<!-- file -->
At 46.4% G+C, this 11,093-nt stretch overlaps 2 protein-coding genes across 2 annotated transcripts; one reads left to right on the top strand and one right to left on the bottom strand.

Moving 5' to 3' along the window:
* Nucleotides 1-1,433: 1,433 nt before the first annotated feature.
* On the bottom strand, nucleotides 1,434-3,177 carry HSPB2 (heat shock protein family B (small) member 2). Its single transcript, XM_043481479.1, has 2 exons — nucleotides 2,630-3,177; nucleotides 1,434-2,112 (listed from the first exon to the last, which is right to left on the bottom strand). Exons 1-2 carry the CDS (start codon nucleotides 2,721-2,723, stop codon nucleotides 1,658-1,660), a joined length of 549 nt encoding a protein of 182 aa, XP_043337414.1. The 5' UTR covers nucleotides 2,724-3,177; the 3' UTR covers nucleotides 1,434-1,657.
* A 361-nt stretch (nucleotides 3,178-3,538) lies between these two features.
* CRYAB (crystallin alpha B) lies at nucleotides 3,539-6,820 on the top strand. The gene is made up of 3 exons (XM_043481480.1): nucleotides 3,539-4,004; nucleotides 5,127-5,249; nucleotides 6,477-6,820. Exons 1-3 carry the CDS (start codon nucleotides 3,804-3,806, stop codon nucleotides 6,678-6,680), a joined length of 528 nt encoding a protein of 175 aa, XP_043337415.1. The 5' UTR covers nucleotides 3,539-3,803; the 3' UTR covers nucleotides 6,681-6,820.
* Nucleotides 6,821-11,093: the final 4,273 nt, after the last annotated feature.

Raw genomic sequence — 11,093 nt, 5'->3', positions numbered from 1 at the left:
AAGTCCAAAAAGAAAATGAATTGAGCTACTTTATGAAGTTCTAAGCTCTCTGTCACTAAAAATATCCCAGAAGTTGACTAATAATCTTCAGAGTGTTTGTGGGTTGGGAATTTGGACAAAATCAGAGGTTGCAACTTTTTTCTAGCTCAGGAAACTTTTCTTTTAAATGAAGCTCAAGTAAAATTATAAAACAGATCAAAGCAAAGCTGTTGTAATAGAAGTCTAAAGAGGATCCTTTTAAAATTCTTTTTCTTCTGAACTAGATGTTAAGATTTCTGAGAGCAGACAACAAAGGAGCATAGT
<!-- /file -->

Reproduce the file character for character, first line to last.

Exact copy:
At 46.4% G+C, this 11,093-nt stretch overlaps 2 protein-coding genes across 2 annotated transcripts; one reads left to right on the top strand and one right to left on the bottom strand.

Moving 5' to 3' along the window:
* Nucleotides 1-1,433: 1,433 nt before the first annotated feature.
* On the bottom strand, nucleotides 1,434-3,177 carry HSPB2 (heat shock protein family B (small) member 2). Its single transcript, XM_043481479.1, has 2 exons — nucleotides 2,630-3,177; nucleotides 1,434-2,112 (listed from the first exon to the last, which is right to left on the bottom strand). Exons 1-2 carry the CDS (start codon nucleotides 2,721-2,723, stop codon nucleotides 1,658-1,660), a joined length of 549 nt encoding a protein of 182 aa, XP_043337414.1. The 5' UTR covers nucleotides 2,724-3,177; the 3' UTR covers nucleotides 1,434-1,657.
* A 361-nt stretch (nucleotides 3,178-3,538) lies between these two features.
* CRYAB (crystallin alpha B) lies at nucleotides 3,539-6,820 on the top strand. The gene is made up of 3 exons (XM_043481480.1): nucleotides 3,539-4,004; nucleotides 5,127-5,249; nucleotides 6,477-6,820. Exons 1-3 carry the CDS (start codon nucleotides 3,804-3,806, stop codon nucleotides 6,678-6,680), a joined length of 528 nt encoding a protein of 175 aa, XP_043337415.1. The 5' UTR covers nucleotides 3,539-3,803; the 3' UTR covers nucleotides 6,681-6,820.
* Nucleotides 6,821-11,093: the final 4,273 nt, after the last annotated feature.

Raw genomic sequence — 11,093 nt, 5'->3', positions numbered from 1 at the left:
AAGTCCAAAAAGAAAATGAATTGAGCTACTTTATGAAGTTCTAAGCTCTCTGTCACTAAAAATATCCCAGAAGTTGACTAATAATCTTCAGAGTGTTTGTGGGTTGGGAATTTGGACAAAATCAGAGGTTGCAACTTTTTTCTAGCTCAGGAAACTTTTCTTTTAAATGAAGCTCAAGTAAAATTATAAAACAGATCAAAGCAAAGCTGTTGTAATAGAAGTCTAAAGAGGATCCTTTTAAAATTCTTTTTCTTCTGAACTAGATGTTAAGATTTCTGAGAGCAGACAACAAAGGAGCATAGT